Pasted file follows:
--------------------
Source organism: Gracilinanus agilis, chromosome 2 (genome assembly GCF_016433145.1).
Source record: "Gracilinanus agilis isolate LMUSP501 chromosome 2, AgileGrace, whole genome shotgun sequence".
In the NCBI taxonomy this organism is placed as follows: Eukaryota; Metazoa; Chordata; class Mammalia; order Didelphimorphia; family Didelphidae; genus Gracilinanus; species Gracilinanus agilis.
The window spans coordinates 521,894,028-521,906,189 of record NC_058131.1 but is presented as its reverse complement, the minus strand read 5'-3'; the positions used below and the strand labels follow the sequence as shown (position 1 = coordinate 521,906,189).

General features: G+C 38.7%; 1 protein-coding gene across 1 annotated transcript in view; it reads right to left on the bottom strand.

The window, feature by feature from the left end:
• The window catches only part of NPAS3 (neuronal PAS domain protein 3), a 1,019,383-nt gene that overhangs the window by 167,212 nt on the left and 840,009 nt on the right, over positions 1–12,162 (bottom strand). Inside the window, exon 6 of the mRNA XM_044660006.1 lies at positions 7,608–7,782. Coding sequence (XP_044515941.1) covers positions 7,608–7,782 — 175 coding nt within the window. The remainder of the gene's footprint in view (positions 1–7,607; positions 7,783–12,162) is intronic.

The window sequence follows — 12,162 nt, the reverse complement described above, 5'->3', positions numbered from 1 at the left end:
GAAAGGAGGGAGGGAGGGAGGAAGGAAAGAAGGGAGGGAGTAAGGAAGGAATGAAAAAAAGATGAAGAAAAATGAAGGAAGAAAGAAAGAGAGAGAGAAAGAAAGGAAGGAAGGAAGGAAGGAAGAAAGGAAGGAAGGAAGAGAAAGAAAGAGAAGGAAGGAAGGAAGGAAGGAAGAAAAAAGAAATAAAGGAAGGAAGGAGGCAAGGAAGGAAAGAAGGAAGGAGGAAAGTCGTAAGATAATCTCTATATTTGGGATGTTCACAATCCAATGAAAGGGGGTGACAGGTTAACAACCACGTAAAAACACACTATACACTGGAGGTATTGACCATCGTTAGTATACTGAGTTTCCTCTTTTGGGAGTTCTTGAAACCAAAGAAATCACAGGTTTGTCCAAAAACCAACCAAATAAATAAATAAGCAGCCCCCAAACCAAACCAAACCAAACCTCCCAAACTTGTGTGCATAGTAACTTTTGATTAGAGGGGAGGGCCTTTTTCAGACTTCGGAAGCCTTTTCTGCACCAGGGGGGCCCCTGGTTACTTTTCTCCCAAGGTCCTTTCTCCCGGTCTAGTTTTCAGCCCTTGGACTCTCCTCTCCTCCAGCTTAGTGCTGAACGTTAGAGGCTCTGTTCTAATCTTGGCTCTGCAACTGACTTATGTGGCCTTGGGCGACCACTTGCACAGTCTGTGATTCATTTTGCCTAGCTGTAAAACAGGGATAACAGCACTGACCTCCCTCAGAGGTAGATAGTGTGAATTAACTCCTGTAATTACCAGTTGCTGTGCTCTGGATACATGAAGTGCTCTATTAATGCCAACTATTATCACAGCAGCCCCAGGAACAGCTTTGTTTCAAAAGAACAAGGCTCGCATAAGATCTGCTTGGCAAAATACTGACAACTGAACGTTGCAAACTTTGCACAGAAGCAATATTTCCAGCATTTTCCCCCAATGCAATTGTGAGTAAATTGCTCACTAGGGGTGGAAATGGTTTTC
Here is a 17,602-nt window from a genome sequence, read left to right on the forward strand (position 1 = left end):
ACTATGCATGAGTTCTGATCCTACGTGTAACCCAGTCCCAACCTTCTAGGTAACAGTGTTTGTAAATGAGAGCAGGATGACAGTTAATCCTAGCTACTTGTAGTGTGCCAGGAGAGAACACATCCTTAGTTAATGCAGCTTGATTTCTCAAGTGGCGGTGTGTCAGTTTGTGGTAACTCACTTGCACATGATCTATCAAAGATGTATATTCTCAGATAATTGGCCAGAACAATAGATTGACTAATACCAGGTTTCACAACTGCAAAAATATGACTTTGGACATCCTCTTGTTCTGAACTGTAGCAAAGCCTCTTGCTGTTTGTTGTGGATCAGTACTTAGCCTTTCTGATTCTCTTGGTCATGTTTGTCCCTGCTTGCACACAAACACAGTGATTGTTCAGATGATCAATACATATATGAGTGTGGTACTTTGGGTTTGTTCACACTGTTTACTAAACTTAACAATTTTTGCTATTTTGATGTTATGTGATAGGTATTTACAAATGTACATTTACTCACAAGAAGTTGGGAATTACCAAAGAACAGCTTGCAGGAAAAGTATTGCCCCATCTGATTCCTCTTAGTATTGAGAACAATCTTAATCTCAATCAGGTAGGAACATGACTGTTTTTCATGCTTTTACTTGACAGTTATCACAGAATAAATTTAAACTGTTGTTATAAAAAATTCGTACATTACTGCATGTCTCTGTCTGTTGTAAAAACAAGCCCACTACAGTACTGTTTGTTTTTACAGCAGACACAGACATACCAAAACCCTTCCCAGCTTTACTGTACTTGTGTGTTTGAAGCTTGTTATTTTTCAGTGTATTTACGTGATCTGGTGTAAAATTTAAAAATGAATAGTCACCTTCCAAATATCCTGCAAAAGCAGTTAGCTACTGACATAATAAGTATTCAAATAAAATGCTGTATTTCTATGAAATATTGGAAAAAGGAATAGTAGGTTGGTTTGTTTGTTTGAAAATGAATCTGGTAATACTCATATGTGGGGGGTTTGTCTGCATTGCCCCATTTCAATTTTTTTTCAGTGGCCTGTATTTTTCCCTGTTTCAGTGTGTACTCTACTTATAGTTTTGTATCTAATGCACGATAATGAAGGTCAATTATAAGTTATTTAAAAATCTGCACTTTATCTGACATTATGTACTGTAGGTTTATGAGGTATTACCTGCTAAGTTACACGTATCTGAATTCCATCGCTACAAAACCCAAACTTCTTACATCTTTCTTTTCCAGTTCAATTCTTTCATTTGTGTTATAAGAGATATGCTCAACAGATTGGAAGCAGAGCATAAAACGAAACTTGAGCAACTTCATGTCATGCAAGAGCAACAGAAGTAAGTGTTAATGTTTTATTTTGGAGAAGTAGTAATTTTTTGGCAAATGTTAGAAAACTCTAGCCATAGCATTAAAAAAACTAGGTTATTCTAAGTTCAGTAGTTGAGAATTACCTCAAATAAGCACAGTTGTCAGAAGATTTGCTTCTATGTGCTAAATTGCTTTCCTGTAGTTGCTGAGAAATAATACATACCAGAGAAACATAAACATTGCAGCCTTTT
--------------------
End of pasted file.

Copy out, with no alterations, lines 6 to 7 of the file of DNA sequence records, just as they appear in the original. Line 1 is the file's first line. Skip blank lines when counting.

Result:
The window, feature by feature from the left end:
• The window catches only part of NPAS3 (neuronal PAS domain protein 3), a 1,019,383-nt gene that overhangs the window by 167,212 nt on the left and 840,009 nt on the right, over positions 1–12,162 (bottom strand). Inside the window, exon 6 of the mRNA XM_044660006.1 lies at positions 7,608–7,782. Coding sequence (XP_044515941.1) covers positions 7,608–7,782 — 175 coding nt within the window. The remainder of the gene's footprint in view (positions 1–7,607; positions 7,783–12,162) is intronic.